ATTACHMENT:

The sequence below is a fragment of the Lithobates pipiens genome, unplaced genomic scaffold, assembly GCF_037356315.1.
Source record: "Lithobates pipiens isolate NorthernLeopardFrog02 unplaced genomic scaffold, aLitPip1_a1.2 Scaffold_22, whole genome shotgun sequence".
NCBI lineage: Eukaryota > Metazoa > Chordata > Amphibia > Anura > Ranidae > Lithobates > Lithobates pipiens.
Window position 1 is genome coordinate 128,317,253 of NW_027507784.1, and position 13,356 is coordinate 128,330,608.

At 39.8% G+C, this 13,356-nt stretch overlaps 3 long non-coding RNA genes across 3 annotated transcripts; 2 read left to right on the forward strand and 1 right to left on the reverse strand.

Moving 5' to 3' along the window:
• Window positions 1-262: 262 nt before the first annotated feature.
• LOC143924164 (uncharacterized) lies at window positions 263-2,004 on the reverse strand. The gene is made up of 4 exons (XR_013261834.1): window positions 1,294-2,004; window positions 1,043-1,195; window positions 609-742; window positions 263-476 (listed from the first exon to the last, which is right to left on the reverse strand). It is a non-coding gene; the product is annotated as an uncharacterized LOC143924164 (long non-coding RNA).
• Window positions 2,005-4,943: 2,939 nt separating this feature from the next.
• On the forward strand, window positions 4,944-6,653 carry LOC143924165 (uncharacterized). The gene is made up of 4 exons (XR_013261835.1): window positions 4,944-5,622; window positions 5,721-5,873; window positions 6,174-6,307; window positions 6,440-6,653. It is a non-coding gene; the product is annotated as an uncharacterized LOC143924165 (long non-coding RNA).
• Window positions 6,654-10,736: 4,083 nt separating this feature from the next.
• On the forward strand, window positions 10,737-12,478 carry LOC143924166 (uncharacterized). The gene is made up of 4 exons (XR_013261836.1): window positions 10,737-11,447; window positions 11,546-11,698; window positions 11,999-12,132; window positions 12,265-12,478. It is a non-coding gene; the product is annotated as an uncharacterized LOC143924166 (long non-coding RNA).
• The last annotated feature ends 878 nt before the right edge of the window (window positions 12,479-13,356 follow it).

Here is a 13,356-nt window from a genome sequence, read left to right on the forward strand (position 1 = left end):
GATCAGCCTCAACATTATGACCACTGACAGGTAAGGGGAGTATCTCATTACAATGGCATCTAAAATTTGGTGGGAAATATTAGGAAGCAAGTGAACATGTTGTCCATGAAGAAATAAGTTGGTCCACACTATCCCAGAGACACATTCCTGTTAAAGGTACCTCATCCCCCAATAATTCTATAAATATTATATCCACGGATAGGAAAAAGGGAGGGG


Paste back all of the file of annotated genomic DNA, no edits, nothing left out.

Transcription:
The sequence below is a fragment of the Lithobates pipiens genome, unplaced genomic scaffold, assembly GCF_037356315.1.
Source record: "Lithobates pipiens isolate NorthernLeopardFrog02 unplaced genomic scaffold, aLitPip1_a1.2 Scaffold_22, whole genome shotgun sequence".
NCBI lineage: Eukaryota > Metazoa > Chordata > Amphibia > Anura > Ranidae > Lithobates > Lithobates pipiens.
Window position 1 is genome coordinate 128,317,253 of NW_027507784.1, and position 13,356 is coordinate 128,330,608.

At 39.8% G+C, this 13,356-nt stretch overlaps 3 long non-coding RNA genes across 3 annotated transcripts; 2 read left to right on the forward strand and 1 right to left on the reverse strand.

Moving 5' to 3' along the window:
• Window positions 1-262: 262 nt before the first annotated feature.
• LOC143924164 (uncharacterized) lies at window positions 263-2,004 on the reverse strand. The gene is made up of 4 exons (XR_013261834.1): window positions 1,294-2,004; window positions 1,043-1,195; window positions 609-742; window positions 263-476 (listed from the first exon to the last, which is right to left on the reverse strand). It is a non-coding gene; the product is annotated as an uncharacterized LOC143924164 (long non-coding RNA).
• Window positions 2,005-4,943: 2,939 nt separating this feature from the next.
• On the forward strand, window positions 4,944-6,653 carry LOC143924165 (uncharacterized). The gene is made up of 4 exons (XR_013261835.1): window positions 4,944-5,622; window positions 5,721-5,873; window positions 6,174-6,307; window positions 6,440-6,653. It is a non-coding gene; the product is annotated as an uncharacterized LOC143924165 (long non-coding RNA).
• Window positions 6,654-10,736: 4,083 nt separating this feature from the next.
• On the forward strand, window positions 10,737-12,478 carry LOC143924166 (uncharacterized). The gene is made up of 4 exons (XR_013261836.1): window positions 10,737-11,447; window positions 11,546-11,698; window positions 11,999-12,132; window positions 12,265-12,478. It is a non-coding gene; the product is annotated as an uncharacterized LOC143924166 (long non-coding RNA).
• The last annotated feature ends 878 nt before the right edge of the window (window positions 12,479-13,356 follow it).

Here is a 13,356-nt window from a genome sequence, read left to right on the forward strand (position 1 = left end):
GATCAGCCTCAACATTATGACCACTGACAGGTAAGGGGAGTATCTCATTACAATGGCATCTAAAATTTGGTGGGAAATATTAGGAAGCAAGTGAACATGTTGTCCATGAAGAAATAAGTTGGTCCACACTATCCCAGAGACACATTCCTGTTAAAGGTACCTCATCCCCCAATAATTCTATAAATATTATATCCACGGATAGGAAAAAGGGAGGGG